Not your average mother

2008-08-22 00:00

Dudu Radebe’s colleagues describe her as a woman “with a big heart”. Her heart has to be big to make room for the 17 children she is mother to already, and the many more she will mother in the future.

Radebe has a son and is a housemother in a home for 10 children at the SOS Children’s Village in The Grange. She and the children in her care create a family that lives, loves, laughs, fights (sometimes), prays and shares the household chores like any family. Except, that Radebe’s family is not just “any family”. The children she mothers are either orphaned or abandoned. They range in age from three to 18 and include three disabled children. When they turn 16 and are independent enough to take care of themselves, children move from the family houses to a youth house for teenagers. Six of her children have moved on already, and six more replaced them — all of them vulnerable. As those currently with her grow up and move out, yet more children will fill their places. This is a special kind of family, requiring a special kind of mother and a special kind of loving.

Talking to Radebe, it becomes clear what is closest to her heart: it is all about her children. “I believe working with children is my calling. When I was young I liked children but I never thought I would end up caring for many like this.”

She laughs when she remembers that growing up in Lamontville, Durban, she wanted to be a railway police officer, or a social worker. Her mother was a domestic worker and a single mother to Radebe and her three brothers. “Life was hard for us. I went to school in Lamontville, then Umkomaas, then boarding school in Umzimkulu and finally Mount Frere, where I stayed with relatives.”

Radebe’s greatest regret is that she fell pregnant in 1980 when she was in Grade 11 and had to leave school to raise her son, Zolani. “Although I love him very much, I know my life would have been very different if I had not become pregnant. I’m sorry I was not able to study and have a career. I swore to myself that I would never have another child out of wedlock and I never have.”

She has never married either and has had to support Zolani and herself. She worked first in the hospitality industry in hotels in Durban before training as a hairdresser and working in several salons in the city. It was while she was the supervisor of a block of holiday flats on the South Coast in 1995 that she saw an advertisement in the newspaper for the job of housemother at the Pietermaritzburg SOS Children’s Village. She applied and was accepted, and started childcare training in January 1996. She was one of the first housemothers who moved into the current village when it opened with 24 children in April 1996. There are now 150 children in the village.

Radebe says what gives her joy is her children. “I really enjoy being with the children. Watching them grow up, doing well at school and achieving their goals makes me very happy. I am happy to have this family and Zolani is happy too. He sees the children as his brothers and sisters.”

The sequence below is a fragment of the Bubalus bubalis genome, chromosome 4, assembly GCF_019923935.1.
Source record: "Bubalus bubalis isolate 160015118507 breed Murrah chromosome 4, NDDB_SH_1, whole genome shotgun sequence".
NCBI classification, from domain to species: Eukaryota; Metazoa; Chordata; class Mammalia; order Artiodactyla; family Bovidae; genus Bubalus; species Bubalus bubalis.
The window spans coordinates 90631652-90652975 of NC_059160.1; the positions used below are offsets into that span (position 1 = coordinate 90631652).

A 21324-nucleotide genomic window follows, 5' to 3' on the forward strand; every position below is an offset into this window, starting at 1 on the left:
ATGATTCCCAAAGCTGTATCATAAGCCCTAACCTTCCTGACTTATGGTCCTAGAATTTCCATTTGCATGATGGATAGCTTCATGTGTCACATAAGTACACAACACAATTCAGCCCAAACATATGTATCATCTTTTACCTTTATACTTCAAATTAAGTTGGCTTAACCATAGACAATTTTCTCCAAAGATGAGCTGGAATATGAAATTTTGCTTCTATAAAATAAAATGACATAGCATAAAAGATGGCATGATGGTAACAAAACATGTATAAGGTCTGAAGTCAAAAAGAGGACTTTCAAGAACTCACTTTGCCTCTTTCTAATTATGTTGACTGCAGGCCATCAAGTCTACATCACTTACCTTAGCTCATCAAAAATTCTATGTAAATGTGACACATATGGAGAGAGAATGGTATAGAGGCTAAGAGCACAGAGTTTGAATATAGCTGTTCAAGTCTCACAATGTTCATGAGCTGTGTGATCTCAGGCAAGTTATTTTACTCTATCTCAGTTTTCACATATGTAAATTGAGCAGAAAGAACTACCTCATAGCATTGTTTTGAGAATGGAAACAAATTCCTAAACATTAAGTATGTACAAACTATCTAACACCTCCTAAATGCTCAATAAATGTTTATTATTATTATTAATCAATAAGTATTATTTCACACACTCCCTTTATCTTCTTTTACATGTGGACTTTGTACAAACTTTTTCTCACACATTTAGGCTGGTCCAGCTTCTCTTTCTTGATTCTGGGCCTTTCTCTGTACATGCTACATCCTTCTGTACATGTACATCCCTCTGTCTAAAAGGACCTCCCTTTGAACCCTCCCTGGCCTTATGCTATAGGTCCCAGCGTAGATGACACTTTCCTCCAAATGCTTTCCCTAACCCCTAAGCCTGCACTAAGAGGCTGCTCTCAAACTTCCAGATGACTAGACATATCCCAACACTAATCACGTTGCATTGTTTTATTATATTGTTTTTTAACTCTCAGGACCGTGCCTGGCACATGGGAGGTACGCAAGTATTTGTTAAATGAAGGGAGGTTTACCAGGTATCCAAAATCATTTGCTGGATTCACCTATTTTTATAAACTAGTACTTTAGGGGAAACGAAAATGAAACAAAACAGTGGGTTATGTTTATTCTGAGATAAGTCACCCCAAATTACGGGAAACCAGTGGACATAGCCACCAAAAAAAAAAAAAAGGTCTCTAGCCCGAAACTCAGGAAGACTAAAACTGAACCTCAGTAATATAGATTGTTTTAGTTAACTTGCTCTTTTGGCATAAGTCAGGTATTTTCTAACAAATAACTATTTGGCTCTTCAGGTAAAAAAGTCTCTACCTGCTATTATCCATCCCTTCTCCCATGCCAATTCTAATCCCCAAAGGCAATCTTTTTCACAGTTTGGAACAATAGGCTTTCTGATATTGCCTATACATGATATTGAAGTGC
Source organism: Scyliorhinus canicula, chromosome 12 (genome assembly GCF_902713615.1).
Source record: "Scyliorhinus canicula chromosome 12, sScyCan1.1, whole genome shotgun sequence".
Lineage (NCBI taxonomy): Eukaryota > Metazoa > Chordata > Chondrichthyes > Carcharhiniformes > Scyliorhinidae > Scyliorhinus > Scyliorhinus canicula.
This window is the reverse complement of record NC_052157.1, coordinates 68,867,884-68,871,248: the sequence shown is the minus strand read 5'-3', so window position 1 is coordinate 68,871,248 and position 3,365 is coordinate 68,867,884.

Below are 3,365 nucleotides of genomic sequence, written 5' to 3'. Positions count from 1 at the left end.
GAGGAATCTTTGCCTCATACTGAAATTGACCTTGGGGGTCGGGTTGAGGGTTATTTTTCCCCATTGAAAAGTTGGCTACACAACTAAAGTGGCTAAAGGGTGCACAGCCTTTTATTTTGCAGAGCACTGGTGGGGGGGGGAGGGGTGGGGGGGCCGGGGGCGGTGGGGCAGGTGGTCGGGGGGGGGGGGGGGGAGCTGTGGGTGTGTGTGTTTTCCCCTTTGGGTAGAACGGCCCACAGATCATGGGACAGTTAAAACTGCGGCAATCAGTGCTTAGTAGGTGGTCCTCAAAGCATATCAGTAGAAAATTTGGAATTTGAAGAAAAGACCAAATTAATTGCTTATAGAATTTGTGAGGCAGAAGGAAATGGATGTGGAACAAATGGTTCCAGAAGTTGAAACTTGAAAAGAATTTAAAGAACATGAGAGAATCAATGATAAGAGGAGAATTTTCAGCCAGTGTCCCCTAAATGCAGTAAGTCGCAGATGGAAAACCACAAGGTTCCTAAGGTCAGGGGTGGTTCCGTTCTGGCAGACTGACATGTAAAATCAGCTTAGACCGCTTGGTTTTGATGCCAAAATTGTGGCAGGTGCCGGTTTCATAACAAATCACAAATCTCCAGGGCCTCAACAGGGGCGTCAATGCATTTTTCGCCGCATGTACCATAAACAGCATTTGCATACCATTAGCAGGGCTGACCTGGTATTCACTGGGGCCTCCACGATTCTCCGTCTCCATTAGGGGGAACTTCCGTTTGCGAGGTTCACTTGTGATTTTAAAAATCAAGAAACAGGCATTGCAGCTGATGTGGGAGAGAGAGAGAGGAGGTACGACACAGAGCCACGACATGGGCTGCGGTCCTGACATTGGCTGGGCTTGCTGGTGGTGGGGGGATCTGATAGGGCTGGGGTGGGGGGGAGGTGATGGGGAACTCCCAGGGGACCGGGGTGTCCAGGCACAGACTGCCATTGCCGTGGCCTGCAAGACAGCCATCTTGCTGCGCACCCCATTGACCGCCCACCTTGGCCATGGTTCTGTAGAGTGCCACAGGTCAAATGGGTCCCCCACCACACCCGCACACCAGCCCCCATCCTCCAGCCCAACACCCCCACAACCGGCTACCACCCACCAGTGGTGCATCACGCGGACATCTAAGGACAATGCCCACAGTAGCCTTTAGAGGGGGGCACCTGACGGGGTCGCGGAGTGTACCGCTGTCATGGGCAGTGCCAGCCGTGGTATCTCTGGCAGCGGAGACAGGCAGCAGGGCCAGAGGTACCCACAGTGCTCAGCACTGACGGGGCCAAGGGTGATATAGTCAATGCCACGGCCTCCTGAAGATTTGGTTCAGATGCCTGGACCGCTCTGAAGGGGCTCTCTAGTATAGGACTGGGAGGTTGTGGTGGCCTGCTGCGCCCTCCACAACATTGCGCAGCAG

Radebe’s own life experiences are the foundation on which she bases the values she tries to teach her children and the advice she gives them. “I try to teach them to work hard at their studies, to be honest and trustworthy, to respect themselves, to respect other people and to believe in God. If they respect themselves, they must also take care of themselves and look after their health. I warn the girls not to do what I did and fall pregnant. In those days, parents did not talk about ‘the facts of life’ with their children. My mother just warned me to ‘be careful of boys’. I didn’t understand what she meant. Now, everyone is more open and I talk about sexuality and HIV/Aids with my children. However, the most important thing is love. I try to love my children as much as I can and teach them to love themselves and others.”

Talking of her proudest achievements, Radebe says winning a Woman of Courage award recently was a high point (see box). However, her proudest achievement was completing her Matric through private correspondence last year. “I wanted to get my Matric because I want to study to become a professional childcare worker. I am working towards a certificate in childcare and I want to do a diploma next. I want to better myself through study and gain more skills, which you do each time you study.

“My children are all different, they come from different backgrounds and have different needs, so I need to keep gaining new skills. I am proud that through study and experience I have learned how to cope with most children’s behaviour.”

Considering the future, Radebe says: “I see myself being here for many years. I want to see my children grow up and become good citizens.” Although no parents can guarantee their children will turn out well, Radebe’s children seem blessed indeed to have such a big-hearted mother to give them a good start.

Woman of Courage

Dudu Radebe’s loving commitment to the children in her care was recognised recently when she won a local Woman of Courage Award. These awards are held every two years by the eight SOS Children’s Villages around the country to recognise and motivate unsung heroines. The awards have two categories: SOS Village housemothers and women from the community.

Radebe’s colleagues nominated her for “going over and above the call of duty”. She says: “Being chosen by my colleagues makes me very proud because it shows that others have seen some good in me.” She is now a nominee for the national award.

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